"What if, even after the worst of the pandemic is behind us, face masks continue to be used as a tool in managing public health during the regular flu season, which the World Health Organization says kills as many as 650,000 people a year? ... What if we stopped politicizing the face covering, which has been maligned as a muzzle and a violation of civil liberties, and normalize the mask as simply an effective barrier to keep our harmful germs in, and deadly particle pollution out?"
"From a global production projection of 52 billion masks for 2020, we estimate that 1.56 billion masks will enter our oceans in 2020, amounting to between 4,680 and 6,240 metric tonnes of plastic pollution. These masks will take as long as 450 years to break down and all the while serve as a source of micro plastic and negatively impact marine wildlife and ecosystems."
Another objection: "Well, we can never know for certain HOW MUCH WORSE it could have been without masks." First, that's not science - that's unfalsifiable nonsense. Maybe consider that the virus is beyond your control.
"I expect that wearing a mask will become part of my daily life, moving forward, even after a vaccine is deployed," Amy Hobbs, a research associate at the Johns Hopkins Bloomberg School of Public Health, told The Times.
Michael Webster-Clark of the University of North Carolina at Chapel Hill said he expected "further relaxation of most precautions by mid-to-late summer 2021" following widespread availability of the vaccine.
Marilyn Tseng, an assistant professor at California Polytechnic State University, said life would never revert to the way it was, though the preventative measures currently practiced—masks and social distancing—will feel "normal" in time. Similarly, Vasily Vlassov, a professor at HSE University in Moscow, said life was perfectly normal now because this is the new normal.
Reason's ROBBY SOAVE: " Everyone has a right to dissent from the epidemiologists' contentment with the way things are now...Epidemiologists are free to take whatever precautions they deem necessary in their own lives, of course—as are the rest of us. But for too long, their pessimistic dictates have provided cover for politicians and government employees to make people's lives miserable."
On the HadCRUT4 data, there has been no global warming for close to eight years, since March 2014. That period can be expected to lengthen once the HadCRUT data are updated – the “University” of East Anglia is slower at maintaining the data these days than it used to be.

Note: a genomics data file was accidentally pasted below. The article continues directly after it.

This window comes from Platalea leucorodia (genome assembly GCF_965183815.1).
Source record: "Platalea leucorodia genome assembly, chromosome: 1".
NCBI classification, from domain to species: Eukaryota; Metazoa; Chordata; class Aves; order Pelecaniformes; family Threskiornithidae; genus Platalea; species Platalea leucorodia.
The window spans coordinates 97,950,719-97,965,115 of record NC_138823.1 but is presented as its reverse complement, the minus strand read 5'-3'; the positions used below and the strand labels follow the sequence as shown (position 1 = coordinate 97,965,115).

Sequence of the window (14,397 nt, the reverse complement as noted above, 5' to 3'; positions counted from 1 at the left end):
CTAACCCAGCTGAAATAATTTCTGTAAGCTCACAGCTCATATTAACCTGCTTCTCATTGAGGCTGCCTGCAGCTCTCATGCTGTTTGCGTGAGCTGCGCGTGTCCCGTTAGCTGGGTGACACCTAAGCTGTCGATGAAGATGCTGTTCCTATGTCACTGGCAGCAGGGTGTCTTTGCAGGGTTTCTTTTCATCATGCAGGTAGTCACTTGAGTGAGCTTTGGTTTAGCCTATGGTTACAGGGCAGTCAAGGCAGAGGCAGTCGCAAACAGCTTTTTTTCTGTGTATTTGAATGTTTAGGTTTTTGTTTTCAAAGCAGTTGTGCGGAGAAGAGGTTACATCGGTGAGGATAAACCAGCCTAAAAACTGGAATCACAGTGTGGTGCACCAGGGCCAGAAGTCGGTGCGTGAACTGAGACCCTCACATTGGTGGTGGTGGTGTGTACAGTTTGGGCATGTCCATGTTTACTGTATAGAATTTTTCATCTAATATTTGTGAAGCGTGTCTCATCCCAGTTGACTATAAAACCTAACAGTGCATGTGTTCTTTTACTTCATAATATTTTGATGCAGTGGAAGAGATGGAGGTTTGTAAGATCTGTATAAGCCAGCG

Michael Shellenberger: A major new staff report from the New York Federal Reserve Bank throws cold water on the over-heated rhetoric coming from activist investors, bankers, and politicians. “How Bad Are Weather Disasters for Banks?” asks the title of the report by three economists. “Not very,” they answer in the first sentence of the abstract.
The reason is because “weather disasters over the last quarter century had insignificant or small effects on U.S. banks’ performance.” The study looked at FEMA-level disasters between 1995 and 2018, at county-level property damage estimates, and the impact on banking revenue.
UK Independent: "Your home, sometime in the next decade. You click the heating on and receive an app notification telling you how much of your carbon allowance you’ve used today. Outside in the drive, your car’s fuel is linked to the same account. In the fridge, the New Zealand lamb you’ve bought has cost not just pounds and pence but a chunk of this monthly emissions budget too. Welcome to the world of personal carbon allowances – a concept that is increasingly gaining traction among experts as a possible response to the climate crisis. Each month, it would see every person or household in the country given a limited emissions quota to spend on heating, energy, travel, food and possibly consumer goods. Those who wish to expend more could buy top-ups. Those who require less would be able to sell their left-overs back to the ‘grid’." ... Now, in the wake of Cop26, many feel the concept – radical, perhaps, but demonstrably do-able – has never been riper for consideration. So, could this be our future? ... “By establishing an equal monthly budget for everyone, you create a sense of a shared effort to address a shared problem,” says Fawcett.